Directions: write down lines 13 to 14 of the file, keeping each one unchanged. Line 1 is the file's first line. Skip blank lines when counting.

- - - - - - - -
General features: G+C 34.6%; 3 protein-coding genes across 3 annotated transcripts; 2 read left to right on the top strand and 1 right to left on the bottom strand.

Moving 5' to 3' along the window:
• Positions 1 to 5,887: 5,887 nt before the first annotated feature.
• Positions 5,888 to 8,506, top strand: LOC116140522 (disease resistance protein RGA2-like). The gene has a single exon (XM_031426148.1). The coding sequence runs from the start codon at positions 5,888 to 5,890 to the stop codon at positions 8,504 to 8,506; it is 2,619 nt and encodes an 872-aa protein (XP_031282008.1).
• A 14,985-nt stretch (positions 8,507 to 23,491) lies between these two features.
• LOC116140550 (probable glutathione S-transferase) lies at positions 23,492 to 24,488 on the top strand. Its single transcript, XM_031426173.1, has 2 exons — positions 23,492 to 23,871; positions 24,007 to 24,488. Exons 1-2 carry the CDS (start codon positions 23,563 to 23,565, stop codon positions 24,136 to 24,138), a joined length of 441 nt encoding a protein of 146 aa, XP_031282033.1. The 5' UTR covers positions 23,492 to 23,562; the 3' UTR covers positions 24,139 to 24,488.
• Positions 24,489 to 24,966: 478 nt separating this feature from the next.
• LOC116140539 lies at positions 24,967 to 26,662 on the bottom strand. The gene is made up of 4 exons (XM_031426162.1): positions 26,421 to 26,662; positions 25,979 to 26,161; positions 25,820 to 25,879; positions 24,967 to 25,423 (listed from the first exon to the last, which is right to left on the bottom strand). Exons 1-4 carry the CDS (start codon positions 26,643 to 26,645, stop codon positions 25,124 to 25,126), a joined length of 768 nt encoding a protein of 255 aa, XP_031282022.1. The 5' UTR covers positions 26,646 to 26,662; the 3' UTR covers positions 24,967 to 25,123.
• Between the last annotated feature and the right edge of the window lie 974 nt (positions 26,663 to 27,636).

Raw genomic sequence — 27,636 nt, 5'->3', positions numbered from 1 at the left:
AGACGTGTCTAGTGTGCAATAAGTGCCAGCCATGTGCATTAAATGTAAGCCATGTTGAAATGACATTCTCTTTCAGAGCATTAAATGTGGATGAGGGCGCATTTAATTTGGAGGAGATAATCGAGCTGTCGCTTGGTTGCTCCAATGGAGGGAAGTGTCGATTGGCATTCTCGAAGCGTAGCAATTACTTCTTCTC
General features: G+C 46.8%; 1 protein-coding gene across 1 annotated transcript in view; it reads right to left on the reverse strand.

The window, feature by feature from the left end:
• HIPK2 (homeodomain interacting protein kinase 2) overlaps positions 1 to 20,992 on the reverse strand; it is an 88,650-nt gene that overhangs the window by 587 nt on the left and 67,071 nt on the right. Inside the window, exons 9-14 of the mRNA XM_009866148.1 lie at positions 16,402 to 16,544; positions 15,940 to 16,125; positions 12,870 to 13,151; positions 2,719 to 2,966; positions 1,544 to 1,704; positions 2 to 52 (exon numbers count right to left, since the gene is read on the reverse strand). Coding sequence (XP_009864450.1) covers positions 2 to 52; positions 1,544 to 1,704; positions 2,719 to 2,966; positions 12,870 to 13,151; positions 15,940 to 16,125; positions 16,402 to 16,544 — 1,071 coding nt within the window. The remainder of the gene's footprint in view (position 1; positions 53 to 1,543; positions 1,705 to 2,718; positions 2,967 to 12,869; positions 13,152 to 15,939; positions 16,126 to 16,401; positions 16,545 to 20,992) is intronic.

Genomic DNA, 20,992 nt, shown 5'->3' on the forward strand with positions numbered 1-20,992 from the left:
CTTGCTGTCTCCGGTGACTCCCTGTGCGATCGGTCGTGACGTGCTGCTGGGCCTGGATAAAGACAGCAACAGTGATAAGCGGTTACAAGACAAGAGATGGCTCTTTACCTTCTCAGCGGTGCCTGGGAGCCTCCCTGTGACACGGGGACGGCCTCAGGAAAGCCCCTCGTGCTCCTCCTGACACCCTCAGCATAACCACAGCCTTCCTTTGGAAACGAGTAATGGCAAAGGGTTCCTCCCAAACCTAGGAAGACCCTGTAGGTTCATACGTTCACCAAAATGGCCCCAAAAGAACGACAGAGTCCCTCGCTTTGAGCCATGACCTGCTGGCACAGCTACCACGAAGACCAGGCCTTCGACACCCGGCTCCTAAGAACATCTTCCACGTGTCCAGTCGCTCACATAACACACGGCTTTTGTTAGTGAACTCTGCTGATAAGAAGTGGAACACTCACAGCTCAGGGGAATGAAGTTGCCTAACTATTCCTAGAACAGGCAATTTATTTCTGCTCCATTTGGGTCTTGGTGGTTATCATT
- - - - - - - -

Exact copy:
The window, feature by feature from the left end:
• HIPK2 (homeodomain interacting protein kinase 2) overlaps positions 1 to 20,992 on the reverse strand; it is an 88,650-nt gene that overhangs the window by 587 nt on the left and 67,071 nt on the right. Inside the window, exons 9-14 of the mRNA XM_009866148.1 lie at positions 16,402 to 16,544; positions 15,940 to 16,125; positions 12,870 to 13,151; positions 2,719 to 2,966; positions 1,544 to 1,704; positions 2 to 52 (exon numbers count right to left, since the gene is read on the reverse strand). Coding sequence (XP_009864450.1) covers positions 2 to 52; positions 1,544 to 1,704; positions 2,719 to 2,966; positions 12,870 to 13,151; positions 15,940 to 16,125; positions 16,402 to 16,544 — 1,071 coding nt within the window. The remainder of the gene's footprint in view (position 1; positions 53 to 1,543; positions 1,705 to 2,718; positions 2,967 to 12,869; positions 13,152 to 15,939; positions 16,126 to 16,401; positions 16,545 to 20,992) is intronic.